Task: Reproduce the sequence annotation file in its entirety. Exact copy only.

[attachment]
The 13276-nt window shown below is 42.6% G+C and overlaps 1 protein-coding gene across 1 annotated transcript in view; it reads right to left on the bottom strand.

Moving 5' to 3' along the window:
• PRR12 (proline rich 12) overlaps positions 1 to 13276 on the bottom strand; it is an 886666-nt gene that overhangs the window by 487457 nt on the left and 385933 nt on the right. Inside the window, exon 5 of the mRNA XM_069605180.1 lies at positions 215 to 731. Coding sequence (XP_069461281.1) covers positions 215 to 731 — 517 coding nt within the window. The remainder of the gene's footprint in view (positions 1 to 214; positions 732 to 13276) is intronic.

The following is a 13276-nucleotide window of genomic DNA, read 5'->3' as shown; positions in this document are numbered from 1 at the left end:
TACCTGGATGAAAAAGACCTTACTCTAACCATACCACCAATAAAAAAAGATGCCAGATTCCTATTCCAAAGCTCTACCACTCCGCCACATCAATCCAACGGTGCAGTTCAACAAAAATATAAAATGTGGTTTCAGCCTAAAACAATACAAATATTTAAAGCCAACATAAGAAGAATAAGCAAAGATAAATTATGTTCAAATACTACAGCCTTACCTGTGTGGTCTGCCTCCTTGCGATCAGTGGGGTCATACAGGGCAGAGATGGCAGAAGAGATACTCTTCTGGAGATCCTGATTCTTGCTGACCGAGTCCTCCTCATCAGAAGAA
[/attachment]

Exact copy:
The 13276-nt window shown below is 42.6% G+C and overlaps 1 protein-coding gene across 1 annotated transcript in view; it reads right to left on the bottom strand.

Moving 5' to 3' along the window:
• PRR12 (proline rich 12) overlaps positions 1 to 13276 on the bottom strand; it is an 886666-nt gene that overhangs the window by 487457 nt on the left and 385933 nt on the right. Inside the window, exon 5 of the mRNA XM_069605180.1 lies at positions 215 to 731. Coding sequence (XP_069461281.1) covers positions 215 to 731 — 517 coding nt within the window. The remainder of the gene's footprint in view (positions 1 to 214; positions 732 to 13276) is intronic.

The following is a 13276-nucleotide window of genomic DNA, read 5'->3' as shown; positions in this document are numbered from 1 at the left end:
TACCTGGATGAAAAAGACCTTACTCTAACCATACCACCAATAAAAAAAGATGCCAGATTCCTATTCCAAAGCTCTACCACTCCGCCACATCAATCCAACGGTGCAGTTCAACAAAAATATAAAATGTGGTTTCAGCCTAAAACAATACAAATATTTAAAGCCAACATAAGAAGAATAAGCAAAGATAAATTATGTTCAAATACTACAGCCTTACCTGTGTGGTCTGCCTCCTTGCGATCAGTGGGGTCATACAGGGCAGAGATGGCAGAAGAGATACTCTTCTGGAGATCCTGATTCTTGCTGACCGAGTCCTCCTCATCAGAAGAA